Extreme Weather Change: Devastating Heat

by on August 9, 2016 · 2 comments

in Environment, Health, History, World News

Extreme Weather WatchThere’s been an extreme weather change.

Two Middle Eastern locations hit 129 degrees F, the hottest temperatures ever recorded in earth’s history.

The temperature in Mitribah, Kuwait surged Thursday, July 21 to a blistering 129.2 degrees (54 Celsius). On Friday, the 22nd in Basra, Iraq, the mercury soared to 129.0 degrees (53.9 Celsius). At the same time, a heat dome in the US sent temperatures soaring to over 100º in much of the country.

A study published in the journal Nature Climate Change last October cautioned that by the end of the century temperatures may become too hot for human survival due to climate change.

Hottest Temps Ever Recorded

Last year was the hottest year ever globally — or it was until 2016 got off to a sweltering start. NASA announced that the first six months of this year have been the hottest since 1880, which is when people started keeping reliable records. In June 2016 the average earth temperature was 1.62 degrees hotter than the average June temperature for the 20th century.

The Arctic has seen sky high temperatures this year with the result of record low sea ice levels. The Alaskan town of Deadhorse just 50 miles from the Arctic coast set a record temperature of 85º F.

Extreme Weather Change & Farmers

Excessive heat is contributing to more heat related deaths as well as farmers losing their farms. One year after India experienced the fifth-deadliest heat wave ever recorded, temperatures were again soaring to deadly extremes. Local governments are scrambling to address rising death tolls and dwindling water supplies.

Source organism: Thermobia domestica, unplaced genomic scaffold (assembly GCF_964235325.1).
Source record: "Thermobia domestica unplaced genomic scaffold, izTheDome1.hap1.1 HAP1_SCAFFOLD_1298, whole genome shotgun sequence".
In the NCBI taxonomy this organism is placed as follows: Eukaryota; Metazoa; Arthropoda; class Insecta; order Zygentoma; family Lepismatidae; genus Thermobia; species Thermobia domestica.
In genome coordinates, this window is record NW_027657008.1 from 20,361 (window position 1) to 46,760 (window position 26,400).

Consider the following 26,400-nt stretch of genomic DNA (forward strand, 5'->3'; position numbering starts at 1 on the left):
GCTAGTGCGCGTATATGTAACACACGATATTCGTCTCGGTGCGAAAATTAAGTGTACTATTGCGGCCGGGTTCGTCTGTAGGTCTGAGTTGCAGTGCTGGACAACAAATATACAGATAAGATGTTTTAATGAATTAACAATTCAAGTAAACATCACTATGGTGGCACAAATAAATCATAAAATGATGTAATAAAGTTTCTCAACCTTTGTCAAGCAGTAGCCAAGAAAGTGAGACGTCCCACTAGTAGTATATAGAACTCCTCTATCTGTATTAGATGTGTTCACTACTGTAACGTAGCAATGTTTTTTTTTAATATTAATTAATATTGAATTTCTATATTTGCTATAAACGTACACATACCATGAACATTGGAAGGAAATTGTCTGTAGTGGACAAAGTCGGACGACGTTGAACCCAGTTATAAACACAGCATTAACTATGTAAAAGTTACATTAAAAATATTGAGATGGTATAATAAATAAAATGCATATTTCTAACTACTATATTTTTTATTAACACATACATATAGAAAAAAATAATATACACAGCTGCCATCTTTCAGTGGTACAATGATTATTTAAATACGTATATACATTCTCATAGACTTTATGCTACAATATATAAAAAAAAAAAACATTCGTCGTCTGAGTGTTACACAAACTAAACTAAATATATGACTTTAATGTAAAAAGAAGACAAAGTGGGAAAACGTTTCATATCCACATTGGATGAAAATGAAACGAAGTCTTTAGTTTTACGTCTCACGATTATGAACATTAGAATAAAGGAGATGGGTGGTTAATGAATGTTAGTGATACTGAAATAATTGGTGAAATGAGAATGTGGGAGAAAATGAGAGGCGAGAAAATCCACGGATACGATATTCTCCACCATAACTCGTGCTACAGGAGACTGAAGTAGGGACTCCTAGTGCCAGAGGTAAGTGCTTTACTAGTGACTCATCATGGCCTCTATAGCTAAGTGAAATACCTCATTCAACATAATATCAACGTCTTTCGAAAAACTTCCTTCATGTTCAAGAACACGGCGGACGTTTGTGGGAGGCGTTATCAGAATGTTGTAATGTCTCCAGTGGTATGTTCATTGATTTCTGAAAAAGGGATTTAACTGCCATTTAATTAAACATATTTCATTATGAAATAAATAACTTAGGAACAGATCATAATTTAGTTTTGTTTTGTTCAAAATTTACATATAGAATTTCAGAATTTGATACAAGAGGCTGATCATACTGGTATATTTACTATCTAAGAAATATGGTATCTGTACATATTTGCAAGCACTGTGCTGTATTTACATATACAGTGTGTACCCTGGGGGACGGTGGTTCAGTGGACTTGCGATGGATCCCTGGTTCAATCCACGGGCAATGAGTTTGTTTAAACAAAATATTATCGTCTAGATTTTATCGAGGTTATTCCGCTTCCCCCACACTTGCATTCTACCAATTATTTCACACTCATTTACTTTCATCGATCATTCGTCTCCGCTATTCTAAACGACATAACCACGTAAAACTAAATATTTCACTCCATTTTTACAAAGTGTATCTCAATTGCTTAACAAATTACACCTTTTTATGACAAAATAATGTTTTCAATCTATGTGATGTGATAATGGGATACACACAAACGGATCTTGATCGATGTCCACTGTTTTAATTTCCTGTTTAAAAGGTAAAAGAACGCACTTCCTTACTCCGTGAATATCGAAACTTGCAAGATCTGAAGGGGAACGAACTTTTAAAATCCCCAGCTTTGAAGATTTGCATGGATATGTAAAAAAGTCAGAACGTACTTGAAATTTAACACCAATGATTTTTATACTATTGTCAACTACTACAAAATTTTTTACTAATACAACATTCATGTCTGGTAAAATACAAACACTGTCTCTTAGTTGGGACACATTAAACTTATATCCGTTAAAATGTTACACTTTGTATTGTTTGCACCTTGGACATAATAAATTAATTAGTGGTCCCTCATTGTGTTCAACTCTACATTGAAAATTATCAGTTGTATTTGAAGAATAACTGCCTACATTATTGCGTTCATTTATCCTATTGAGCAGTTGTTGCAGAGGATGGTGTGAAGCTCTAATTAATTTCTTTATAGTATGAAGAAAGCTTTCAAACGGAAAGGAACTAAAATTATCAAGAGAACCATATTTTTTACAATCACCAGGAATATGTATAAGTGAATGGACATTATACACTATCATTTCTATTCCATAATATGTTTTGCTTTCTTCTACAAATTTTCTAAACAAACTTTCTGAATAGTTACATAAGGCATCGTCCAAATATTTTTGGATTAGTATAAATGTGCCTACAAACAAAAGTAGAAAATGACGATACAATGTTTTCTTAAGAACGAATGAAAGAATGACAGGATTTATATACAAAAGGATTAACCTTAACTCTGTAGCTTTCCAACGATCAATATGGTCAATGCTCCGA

The drought and blistering heat, some 20 to 30 degrees Fahrenheit above normal, have made it impossible for farmers to tend their crops. Towns on India’s eastern side have been hit with record-setting temperatures — 119.3 degrees in the town of Titlagarh, Orissa, which is the highest temperature ever recorded in that state during April.

India’s subsistence farmers are incredibly vulnerable to the heat. They’re faced with a dire choice: stay inside and let the crops go to waste or work the land and risk heat stroke. Abandoning the choice altogether, thousands of farmers have migrated to cities in search of jobs often leaving elderly and young relatives behind in parched villages.

Here at home the Santa Clarita Sand fire filled the skies of Los Angeles with smoke and ash, destroyed at least 18 structures and consumed an area equal to 10,000 football fields a day. It forced the evacuation of 20,000 people and sent nearly 770 animals to shelters.

A separate fire in the Big Sur area, on the central coast, had spread to nearly 15,000 acres by Monday, July 26. Up to 1,650 structures were threatened.

2016: Hottest Year on Record

2016 is on track to becoming the hottest year on record surpassing even 2015 which has been the hottest recorded so far. The record temperatures are mostly the result of the excessive heat that has built up in the earth’s atmosphere due to accumulating greenhouse gasses. That heat is raising sea levels and causing more extreme weather events.